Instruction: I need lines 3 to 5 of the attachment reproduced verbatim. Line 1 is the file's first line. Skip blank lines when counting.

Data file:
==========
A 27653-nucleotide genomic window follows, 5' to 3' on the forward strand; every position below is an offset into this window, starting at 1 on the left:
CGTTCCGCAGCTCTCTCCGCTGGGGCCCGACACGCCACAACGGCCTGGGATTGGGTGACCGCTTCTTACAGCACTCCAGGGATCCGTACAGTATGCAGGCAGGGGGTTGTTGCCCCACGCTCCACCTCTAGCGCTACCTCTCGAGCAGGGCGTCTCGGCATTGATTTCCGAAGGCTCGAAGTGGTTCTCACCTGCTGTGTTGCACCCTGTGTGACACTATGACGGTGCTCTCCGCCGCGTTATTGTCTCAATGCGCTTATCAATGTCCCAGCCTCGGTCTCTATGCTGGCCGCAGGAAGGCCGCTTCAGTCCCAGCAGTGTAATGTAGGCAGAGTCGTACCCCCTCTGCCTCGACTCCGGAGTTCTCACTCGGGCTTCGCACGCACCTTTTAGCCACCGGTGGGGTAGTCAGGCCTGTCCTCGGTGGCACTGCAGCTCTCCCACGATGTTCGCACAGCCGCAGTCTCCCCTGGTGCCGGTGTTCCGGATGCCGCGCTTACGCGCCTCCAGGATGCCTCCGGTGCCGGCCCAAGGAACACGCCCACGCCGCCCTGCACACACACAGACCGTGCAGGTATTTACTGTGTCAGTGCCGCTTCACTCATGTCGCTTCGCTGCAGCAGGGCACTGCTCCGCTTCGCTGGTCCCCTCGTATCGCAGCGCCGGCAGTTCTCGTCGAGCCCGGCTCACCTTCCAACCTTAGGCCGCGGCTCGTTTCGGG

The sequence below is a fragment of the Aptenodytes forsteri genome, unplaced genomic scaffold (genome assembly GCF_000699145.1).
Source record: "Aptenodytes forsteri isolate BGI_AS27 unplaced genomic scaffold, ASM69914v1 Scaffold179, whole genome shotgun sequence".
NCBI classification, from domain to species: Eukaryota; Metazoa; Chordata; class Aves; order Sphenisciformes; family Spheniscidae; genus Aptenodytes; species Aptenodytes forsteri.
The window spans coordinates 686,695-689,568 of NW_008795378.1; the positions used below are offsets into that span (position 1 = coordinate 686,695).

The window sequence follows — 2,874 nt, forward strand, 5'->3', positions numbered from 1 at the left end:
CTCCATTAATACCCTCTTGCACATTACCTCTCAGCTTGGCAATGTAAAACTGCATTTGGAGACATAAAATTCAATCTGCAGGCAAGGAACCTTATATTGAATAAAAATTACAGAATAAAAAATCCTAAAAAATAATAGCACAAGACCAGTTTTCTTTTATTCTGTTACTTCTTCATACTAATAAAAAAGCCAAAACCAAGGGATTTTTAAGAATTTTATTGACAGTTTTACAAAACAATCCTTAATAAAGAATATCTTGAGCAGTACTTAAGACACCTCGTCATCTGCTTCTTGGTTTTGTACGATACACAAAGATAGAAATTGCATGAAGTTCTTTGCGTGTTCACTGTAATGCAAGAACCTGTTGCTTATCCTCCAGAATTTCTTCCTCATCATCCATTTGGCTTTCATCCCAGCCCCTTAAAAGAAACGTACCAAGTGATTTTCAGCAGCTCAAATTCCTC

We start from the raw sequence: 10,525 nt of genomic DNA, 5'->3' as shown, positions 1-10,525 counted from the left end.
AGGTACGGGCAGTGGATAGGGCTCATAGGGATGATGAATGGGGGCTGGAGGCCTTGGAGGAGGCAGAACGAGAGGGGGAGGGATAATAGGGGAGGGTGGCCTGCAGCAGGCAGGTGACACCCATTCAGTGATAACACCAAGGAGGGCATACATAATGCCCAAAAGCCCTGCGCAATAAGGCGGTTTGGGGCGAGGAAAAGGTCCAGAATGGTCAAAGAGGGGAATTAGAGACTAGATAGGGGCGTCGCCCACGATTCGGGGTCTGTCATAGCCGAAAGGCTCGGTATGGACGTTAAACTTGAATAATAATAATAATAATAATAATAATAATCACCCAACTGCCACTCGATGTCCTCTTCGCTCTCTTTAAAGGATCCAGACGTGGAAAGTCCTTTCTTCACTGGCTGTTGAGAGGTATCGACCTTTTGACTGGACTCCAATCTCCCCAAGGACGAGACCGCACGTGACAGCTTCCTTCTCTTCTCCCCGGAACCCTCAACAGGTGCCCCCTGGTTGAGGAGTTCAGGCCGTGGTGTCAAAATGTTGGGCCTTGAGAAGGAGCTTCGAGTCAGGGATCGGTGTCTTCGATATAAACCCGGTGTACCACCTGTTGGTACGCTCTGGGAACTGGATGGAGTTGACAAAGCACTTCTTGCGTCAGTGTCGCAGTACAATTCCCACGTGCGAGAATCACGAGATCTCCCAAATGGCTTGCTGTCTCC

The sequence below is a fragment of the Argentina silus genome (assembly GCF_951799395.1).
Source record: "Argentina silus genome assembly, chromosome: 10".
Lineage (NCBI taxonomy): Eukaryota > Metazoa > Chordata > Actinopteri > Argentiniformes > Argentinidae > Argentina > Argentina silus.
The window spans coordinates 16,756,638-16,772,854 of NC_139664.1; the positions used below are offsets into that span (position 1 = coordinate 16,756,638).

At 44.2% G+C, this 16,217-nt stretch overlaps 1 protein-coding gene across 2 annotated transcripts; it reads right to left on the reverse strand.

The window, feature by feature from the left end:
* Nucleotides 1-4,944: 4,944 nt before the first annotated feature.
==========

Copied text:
The sequence below is a fragment of the Aptenodytes forsteri genome, unplaced genomic scaffold (genome assembly GCF_000699145.1).
Source record: "Aptenodytes forsteri isolate BGI_AS27 unplaced genomic scaffold, ASM69914v1 Scaffold179, whole genome shotgun sequence".
NCBI classification, from domain to species: Eukaryota; Metazoa; Chordata; class Aves; order Sphenisciformes; family Spheniscidae; genus Aptenodytes; species Aptenodytes forsteri.